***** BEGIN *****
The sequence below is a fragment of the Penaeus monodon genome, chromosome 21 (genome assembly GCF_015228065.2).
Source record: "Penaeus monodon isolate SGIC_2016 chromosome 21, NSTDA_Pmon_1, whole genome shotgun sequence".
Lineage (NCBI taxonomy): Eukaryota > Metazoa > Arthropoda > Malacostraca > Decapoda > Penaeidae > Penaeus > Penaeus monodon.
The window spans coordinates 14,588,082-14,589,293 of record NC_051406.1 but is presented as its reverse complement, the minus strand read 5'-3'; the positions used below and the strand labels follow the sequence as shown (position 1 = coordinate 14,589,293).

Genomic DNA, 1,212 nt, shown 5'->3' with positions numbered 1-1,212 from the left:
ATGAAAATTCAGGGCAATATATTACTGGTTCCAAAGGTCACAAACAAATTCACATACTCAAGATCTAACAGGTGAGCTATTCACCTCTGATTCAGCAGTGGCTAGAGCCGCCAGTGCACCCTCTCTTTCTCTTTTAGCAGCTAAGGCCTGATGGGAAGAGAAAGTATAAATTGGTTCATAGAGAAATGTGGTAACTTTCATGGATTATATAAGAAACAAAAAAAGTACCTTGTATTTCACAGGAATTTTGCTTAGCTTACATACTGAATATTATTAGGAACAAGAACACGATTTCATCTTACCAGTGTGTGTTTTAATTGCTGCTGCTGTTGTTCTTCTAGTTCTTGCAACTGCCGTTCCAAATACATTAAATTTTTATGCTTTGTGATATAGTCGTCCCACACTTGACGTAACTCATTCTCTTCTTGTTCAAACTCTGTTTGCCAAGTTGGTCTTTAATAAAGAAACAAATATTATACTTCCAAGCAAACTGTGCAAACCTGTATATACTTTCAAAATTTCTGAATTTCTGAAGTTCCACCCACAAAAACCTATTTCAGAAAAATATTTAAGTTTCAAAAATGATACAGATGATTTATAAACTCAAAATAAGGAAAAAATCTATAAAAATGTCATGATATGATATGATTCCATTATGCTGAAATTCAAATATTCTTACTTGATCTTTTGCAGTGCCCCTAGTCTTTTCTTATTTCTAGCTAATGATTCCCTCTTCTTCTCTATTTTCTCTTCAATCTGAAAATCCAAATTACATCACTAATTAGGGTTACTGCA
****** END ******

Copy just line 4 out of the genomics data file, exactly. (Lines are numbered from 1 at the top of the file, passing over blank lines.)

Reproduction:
The window spans coordinates 14,588,082-14,589,293 of record NC_051406.1 but is presented as its reverse complement, the minus strand read 5'-3'; the positions used below and the strand labels follow the sequence as shown (position 1 = coordinate 14,589,293).